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Verizon to set up streaming service with Redbox
Verizon and Coinstar Inc., Redbox’s parent company, said Monday that the service will be national and available to non-Verizon customers as well. It adds another dimension to Verizon’s quest to become a force in home entertainment, and it looks set to compete to some extent with the cable-TV services it already sells.
Unlike competing services from Amazon.com Inc. and Wal-Mart Stores Inc., the new service will combine Internet delivery of movies with DVDs, the way Netflix does. Dish Network Corp. also offers a similar bundle through its Blockbuster subsidiary.
Specific details and pricing of the new plan weren’t announced.
Late last year, the companies were shopping around a $6-per-month offering that would give subscribers one DVD rental from Redbox per month as well as unlimited streaming of a certain selection of movies, according to a person briefed on the plan then. The person was not authorized to speak publicly and spoke on condition of anonymity.
It’s not known whether the plan has changed since then, though the price is likely to be less than the $16-a-month minimum that Netflix subscribers have to pay for a combined DVD-by-mail and streaming plan.
Although consumers would pay less, Redbox’s inventory is limited to what’s in its kiosks, compared with Netflix’s library of more than 100,000 discs, including more obscure fare. Redbox customers will also have to go in person to pick up a disc, which saves the company mailing costs.
Getting an extensive library of streaming content to rival Netflix’s 20,000-plus titles will be expensive. The rising cost for streaming rights is the main reason that Netflix raised its U.S. prices by as much as 60 percent last year in a move that triggered a customer backlash. At the end of 2011, Netflix had video licensing commitments totaling $3.9 billion worldwide over the next several years.
Verizon will handle the streaming negotiations, Coinstar CEO Paul Davis told analysts in a conference call held late Monday to discuss the company’s fourth-quarter earnings. He declined to answer questions seeking more details about how the joint subscription service might work, citing a desire to keep things under wraps for competitive reasons. The streaming service won’t be available until the final half of this year.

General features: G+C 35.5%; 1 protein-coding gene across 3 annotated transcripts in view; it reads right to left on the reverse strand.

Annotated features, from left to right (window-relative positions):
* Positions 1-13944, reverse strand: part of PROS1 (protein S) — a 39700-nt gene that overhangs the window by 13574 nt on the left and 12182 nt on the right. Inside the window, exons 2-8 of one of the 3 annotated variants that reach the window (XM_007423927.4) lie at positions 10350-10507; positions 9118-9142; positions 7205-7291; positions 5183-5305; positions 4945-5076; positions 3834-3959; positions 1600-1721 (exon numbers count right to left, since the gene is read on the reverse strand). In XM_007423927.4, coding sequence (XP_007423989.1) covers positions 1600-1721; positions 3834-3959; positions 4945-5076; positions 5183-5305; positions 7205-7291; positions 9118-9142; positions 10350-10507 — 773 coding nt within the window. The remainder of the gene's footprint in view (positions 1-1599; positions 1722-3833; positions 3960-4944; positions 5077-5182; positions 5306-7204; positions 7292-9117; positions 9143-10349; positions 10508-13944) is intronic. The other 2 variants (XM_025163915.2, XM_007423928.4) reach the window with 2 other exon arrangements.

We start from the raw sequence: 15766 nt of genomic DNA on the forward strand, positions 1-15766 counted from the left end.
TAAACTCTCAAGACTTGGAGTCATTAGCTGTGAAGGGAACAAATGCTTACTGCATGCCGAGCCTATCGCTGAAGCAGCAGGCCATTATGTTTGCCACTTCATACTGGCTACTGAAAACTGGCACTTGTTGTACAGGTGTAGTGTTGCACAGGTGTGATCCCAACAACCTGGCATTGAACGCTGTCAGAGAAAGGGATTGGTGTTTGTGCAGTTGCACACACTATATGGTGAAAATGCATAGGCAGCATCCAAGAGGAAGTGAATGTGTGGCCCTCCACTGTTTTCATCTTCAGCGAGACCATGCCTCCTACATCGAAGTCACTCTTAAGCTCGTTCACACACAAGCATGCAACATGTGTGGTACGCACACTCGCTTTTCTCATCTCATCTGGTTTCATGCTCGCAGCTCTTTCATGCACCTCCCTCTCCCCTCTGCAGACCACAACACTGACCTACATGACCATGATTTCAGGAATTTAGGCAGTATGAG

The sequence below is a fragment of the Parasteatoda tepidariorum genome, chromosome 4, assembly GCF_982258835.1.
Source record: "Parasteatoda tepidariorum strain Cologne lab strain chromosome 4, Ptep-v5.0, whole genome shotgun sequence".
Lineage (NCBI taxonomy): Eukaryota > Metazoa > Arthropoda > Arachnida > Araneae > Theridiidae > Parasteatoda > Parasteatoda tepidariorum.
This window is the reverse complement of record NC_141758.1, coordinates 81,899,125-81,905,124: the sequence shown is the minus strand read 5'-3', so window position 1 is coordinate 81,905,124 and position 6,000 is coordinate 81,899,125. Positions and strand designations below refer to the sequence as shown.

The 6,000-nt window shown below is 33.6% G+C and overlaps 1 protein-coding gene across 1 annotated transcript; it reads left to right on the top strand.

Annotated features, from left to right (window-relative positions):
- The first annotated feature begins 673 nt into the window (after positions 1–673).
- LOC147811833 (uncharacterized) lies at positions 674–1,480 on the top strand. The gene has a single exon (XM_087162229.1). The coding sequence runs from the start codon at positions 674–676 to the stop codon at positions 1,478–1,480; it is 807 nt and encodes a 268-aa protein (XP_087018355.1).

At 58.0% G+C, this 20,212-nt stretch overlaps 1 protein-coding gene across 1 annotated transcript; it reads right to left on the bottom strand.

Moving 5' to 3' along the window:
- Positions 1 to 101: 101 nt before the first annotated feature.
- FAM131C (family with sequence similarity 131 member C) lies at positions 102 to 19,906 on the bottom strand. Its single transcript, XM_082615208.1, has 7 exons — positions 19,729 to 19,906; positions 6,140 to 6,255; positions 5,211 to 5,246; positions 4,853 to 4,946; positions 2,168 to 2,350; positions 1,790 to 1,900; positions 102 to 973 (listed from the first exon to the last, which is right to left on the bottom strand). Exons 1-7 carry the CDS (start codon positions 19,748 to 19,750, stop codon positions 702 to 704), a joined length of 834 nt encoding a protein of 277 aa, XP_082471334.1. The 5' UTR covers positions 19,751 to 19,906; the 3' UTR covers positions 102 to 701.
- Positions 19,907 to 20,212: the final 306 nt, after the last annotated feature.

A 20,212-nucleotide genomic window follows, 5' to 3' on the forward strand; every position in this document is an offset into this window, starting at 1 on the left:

Redbox, whose DVD rental kiosks are located in more than 29,000 stores, has been looking to expand into online streaming for more than a year. Its business so far has revolved around renting DVDs for as little as $1.20 per day. Along the way, Redbox says it has accumulated about 36 million email addresses from DVD and video-game renters _ information that could be used to promote the new streaming service.
Verizon has its own cable-TV service, called FiOS, in some areas. Its Verizon Wireless subsidiary has also signed a deal to sell service from Comcast Corp. and other cable TV companies in its stores. The cable-TV experience has helped Verizon establish business relationships with Hollywood studios and other content producers, something that could be an advantage in the negotiations for streaming rights.
With the Redbox venture, Verizon is breaking ranks with the cable and satellite industry, which makes its own video streaming services available only to people who also subscribe to its traditional TV feeds. They don’t want households switching to Internet-only services, which are cheaper. Netflix Inc. charges $8 per month for its streaming-only plan, for instance, while the average monthly cable bill is more than $70.
“We’ve made a conscious decision to innovate and get involved with this market because it’s legitimate and growing, and we think the partnership with Redbox gives us huge upside,” said Bob Mudge, president of Verizon’s consumer business.
Verizon’s own FiOS business is relatively small, with 4.2 million subscribers, making it the seventh-largest provider of TV signals to U.S. homes. Meanwhile, its landline phone business is shrinking, so it needs other avenues for growth. Its wireless arm is growing, but it owns only 55 percent of that venture. (Vodafone Group PLC of Britain owns the rest.)
Netflix, which is based in Los Gatos, Calif., ended last year with 24.4 million U.S. subscribers. About 8.4 million of those customers pay for Internet streaming and Netflix’s DVD-by-mail rental service.
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